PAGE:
The UK is set to host Europe’s first autonomous vehicle track day, at Bruntingthorpe Proving Ground this November.
The track session will be the first of several events in the UK and on the continent designed to enable developers of self-driving cars, software writers and hobbyists to run their vehicles in a safe and controlled environment.
The events, which are backed by the government-supported Innovate UK organisation, will be held three months apart at different European facilities. Other confirmed locations are Driving Center Castellet in France, Longcross Test Track in Britain and Zentrum Teesdorf in Austria.
Co-founder Alex Lawrence-Berkeley, said: “Driverless vehicle technology is a young discipline which pools expertise from different areas of mechanical, electrical and software engineering skills. We’re keen to close the skills gaps between education and what industry is telling us is missing in the talent pool.
"These events will bring people together and help to develop their skills and experience to be ready for the critical next step for their products.”
The track days will be the first of their kind in Europe. Up to this point, most autonomous testing has taken place on private land. Some running has started to take place on UK public roads, however, following the creation of new UK legislation.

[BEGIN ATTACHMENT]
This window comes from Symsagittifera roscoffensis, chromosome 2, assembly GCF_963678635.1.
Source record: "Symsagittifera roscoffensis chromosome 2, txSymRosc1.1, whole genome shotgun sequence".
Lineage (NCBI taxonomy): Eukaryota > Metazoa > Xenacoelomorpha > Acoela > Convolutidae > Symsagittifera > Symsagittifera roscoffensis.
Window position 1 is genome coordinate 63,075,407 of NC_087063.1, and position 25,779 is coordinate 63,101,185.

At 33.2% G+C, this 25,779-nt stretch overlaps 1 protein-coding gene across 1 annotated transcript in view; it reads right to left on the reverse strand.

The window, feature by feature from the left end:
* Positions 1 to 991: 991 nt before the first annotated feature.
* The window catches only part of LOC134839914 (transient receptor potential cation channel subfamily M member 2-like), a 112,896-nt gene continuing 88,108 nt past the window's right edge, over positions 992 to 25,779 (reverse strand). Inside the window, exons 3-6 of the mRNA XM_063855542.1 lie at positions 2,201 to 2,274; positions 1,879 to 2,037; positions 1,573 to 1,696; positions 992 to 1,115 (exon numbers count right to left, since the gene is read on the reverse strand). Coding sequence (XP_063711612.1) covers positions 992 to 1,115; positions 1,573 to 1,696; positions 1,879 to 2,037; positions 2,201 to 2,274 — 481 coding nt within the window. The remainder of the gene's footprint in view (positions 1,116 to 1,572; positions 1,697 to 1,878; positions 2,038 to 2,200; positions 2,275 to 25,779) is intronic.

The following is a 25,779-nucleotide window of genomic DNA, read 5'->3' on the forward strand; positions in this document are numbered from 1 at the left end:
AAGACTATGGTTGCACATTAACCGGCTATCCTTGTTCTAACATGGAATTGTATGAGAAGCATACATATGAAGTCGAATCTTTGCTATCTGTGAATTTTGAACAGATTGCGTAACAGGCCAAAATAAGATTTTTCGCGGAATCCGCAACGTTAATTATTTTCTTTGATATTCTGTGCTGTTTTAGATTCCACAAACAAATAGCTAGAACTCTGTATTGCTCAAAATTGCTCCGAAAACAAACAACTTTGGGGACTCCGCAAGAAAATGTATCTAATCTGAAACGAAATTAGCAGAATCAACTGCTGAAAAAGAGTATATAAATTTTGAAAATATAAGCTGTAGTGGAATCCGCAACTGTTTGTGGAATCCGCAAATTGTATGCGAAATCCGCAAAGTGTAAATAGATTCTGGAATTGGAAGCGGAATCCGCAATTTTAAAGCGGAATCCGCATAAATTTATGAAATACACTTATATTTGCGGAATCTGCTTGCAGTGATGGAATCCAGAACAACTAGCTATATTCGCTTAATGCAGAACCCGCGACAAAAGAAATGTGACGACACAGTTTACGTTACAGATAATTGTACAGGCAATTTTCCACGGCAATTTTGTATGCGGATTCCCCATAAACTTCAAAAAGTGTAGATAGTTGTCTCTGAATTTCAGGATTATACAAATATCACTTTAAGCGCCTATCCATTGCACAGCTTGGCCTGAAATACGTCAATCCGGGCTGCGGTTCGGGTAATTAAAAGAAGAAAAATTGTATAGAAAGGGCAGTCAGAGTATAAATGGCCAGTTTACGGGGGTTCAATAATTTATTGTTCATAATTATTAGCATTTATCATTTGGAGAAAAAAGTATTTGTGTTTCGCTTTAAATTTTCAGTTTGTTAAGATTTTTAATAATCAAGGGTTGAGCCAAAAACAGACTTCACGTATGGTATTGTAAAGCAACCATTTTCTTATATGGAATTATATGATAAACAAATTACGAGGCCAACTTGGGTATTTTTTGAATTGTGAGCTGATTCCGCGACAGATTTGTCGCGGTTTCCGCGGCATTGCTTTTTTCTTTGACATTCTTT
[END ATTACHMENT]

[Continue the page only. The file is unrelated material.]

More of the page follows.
Key European companies involved in autonomous technology development include Jaguar Land Rover and Volvo. Nissan does much of its development in Europe, and the Japanese brand will build its 2017 Qashqai, which will feature autonomous technology, in the UK.
The Queen urged the UK to become a leader in the development of autonomous vehicle technology in her speech earlier this year, citing the industry's growing potential as a motivator. Innovate UK’s mobility division, called Transport Systems Catapult, predicts that the global market for autonomous vehicles will be worth £52 billion by 2025.